Video of Facebook Live murder shown in Jackson courtroom

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JACKSON, Mich. (WLNS) – In the fourth day of an on-going murder trial in Jackson County, a stunned courtroom watched a Facebook Live video that shows the killing of a 26-year-old woman.

 

6 News was in the court room as the shocking 25 minute video was played for the jury.

The night of Nov. 8, 2016, Anthony Gelia started a Facebook Live broadcast that changed lives forever.

 

The live stream shows Gelia and his girlfriend hanging around his SUV in a parking lot.

 

“What’s up? What’s up live? Can anyone talk to me?” Gelia said in the video

 

One minute he’s rapping and chugging bottles of alcohol, and then he’s threatening to kill police officers.

 

“I could go over there right now and pop a pig in the f****** head,” Gelia said, referencing a police traffic stop happening on the road behind him.

 

Gelia gets increasingly angry and talks about his struggles with mental illness, calling himself “guaranteed crazy.”

 

In the broadcast he shows a gun and threatens anyone who comes to confront him.

 

“I got one in the chamber right now,” Gelia said.

He eventually fires one shot into the parking lot.

 

A friend of Gelia’s enters the video and says she knows where his brother is.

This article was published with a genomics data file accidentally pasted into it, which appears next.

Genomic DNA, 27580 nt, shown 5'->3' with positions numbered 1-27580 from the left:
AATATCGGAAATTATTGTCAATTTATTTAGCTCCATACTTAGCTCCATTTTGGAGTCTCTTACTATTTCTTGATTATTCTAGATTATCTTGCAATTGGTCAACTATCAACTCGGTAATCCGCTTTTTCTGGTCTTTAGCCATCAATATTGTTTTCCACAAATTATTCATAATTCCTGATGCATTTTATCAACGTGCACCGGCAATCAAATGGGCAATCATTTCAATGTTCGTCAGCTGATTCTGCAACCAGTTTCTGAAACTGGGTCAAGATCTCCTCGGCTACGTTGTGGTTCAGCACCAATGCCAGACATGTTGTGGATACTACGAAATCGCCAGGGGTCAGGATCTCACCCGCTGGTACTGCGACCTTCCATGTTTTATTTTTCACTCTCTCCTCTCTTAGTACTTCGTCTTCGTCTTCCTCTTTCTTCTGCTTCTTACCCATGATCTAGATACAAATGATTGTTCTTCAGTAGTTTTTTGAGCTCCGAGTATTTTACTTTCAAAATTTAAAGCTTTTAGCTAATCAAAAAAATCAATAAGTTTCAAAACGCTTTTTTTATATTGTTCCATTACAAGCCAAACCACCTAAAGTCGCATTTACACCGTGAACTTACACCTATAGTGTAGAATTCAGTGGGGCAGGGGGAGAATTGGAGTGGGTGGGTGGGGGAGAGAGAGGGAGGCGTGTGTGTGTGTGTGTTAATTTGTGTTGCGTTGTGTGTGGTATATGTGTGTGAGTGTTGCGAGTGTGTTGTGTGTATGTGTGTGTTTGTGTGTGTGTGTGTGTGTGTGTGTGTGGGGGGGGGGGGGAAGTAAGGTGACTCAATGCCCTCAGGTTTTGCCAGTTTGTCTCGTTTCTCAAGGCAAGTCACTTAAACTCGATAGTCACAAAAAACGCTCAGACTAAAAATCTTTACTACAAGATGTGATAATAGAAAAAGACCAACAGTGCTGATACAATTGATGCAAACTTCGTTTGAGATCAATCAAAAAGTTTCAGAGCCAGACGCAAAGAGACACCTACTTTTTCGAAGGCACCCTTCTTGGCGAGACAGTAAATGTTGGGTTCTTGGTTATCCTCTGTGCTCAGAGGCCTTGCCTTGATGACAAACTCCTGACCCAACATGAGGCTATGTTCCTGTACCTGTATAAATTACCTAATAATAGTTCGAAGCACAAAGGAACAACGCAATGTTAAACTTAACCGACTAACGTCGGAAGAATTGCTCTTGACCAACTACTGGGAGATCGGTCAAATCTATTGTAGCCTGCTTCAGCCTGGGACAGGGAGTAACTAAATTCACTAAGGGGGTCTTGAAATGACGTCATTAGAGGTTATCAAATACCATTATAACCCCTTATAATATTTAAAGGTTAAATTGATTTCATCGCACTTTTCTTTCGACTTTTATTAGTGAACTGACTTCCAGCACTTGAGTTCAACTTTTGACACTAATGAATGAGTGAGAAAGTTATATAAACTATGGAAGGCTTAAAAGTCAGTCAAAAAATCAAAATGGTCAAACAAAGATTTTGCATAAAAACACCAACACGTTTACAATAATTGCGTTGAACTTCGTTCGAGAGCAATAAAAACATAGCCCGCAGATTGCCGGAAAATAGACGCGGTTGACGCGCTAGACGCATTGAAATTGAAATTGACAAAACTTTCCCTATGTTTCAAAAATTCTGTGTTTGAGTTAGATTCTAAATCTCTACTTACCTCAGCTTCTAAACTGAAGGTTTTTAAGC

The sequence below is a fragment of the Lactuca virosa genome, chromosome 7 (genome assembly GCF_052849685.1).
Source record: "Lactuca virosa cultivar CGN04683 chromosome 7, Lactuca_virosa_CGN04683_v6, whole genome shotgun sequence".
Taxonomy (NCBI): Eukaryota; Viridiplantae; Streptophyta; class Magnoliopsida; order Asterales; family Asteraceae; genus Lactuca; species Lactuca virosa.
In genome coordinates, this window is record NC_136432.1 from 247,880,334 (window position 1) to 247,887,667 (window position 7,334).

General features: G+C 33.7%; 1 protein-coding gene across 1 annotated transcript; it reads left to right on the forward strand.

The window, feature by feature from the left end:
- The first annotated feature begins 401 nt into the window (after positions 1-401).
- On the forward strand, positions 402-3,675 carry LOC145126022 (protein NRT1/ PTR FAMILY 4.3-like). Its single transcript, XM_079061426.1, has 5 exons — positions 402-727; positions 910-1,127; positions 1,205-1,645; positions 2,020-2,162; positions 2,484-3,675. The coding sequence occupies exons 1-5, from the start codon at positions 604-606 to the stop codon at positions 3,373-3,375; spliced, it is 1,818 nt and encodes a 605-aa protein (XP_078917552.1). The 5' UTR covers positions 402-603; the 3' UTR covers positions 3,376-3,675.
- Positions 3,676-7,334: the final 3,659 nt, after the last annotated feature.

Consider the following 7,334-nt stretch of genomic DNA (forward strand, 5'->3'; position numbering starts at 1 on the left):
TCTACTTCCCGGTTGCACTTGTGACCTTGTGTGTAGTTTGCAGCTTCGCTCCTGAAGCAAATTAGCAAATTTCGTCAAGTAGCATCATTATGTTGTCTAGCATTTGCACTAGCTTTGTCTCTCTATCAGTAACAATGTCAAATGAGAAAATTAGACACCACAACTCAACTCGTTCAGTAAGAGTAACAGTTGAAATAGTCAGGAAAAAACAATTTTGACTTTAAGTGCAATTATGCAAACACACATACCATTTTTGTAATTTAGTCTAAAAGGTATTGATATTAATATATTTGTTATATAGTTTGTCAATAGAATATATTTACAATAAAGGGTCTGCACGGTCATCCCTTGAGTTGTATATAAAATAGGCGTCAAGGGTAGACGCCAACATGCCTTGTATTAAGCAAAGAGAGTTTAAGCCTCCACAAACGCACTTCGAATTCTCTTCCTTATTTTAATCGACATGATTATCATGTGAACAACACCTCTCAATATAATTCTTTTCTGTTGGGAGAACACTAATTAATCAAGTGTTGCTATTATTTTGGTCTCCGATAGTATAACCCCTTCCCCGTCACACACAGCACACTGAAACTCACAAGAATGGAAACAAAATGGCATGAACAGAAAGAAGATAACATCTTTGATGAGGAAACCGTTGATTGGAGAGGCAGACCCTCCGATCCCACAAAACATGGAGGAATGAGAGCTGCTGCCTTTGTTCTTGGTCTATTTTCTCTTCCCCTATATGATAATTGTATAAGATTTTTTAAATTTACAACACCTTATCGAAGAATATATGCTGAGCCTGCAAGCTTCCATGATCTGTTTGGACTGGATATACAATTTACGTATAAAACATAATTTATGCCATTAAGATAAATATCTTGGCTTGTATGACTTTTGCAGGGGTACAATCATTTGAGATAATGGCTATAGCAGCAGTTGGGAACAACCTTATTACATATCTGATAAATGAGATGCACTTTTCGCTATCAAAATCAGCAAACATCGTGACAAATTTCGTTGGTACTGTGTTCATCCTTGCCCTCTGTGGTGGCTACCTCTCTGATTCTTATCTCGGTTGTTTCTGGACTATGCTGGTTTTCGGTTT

They drive to a house on Jefferson Street to confront him over a previous fight on Facebook.

 

The video shows him walking up to the house with his gun.

 

Gelia pounds on the front door and then kicks it in.

 

Loud noises and shouting are heard on the live stream.

 

Several shots are fired and the feed goes black, but you can still hear the terror.

 

More screams, curse words, and gunshots are heard before Gelia exits the house.   

 

In the home’s basement was 26-year-old Brittany Southwell who was shot and killed while holding her baby boy when a bullet went through a door.

 

After the shooting, Gelia looks directly into the camera.

 

“What’s up? Who’s the real mother-f****** in this b***?” Gelia said.

 

Moments later, Gelia gets back in to the vehicle and they drive off.

 

“Did he shoot someone?” asked a female voice in the vehicle.

 

Later that night, police stopped the SUV in the Brooklyn area and arrested Gelia.

 

He’s now on trial for open murder.

 

In police interviews played in court, Gelia admits to shooting up the house but says he never meant to kill anyone, and was upset when he learned a mother of three young children was killed.

 

His defense argues that the murder was not pre-meditated.

 

But prosecutors claim Gelia went to the house that night ready to kill.

 

The trial continues next week with closing arguments on Monday and then the jury will start deliberations.

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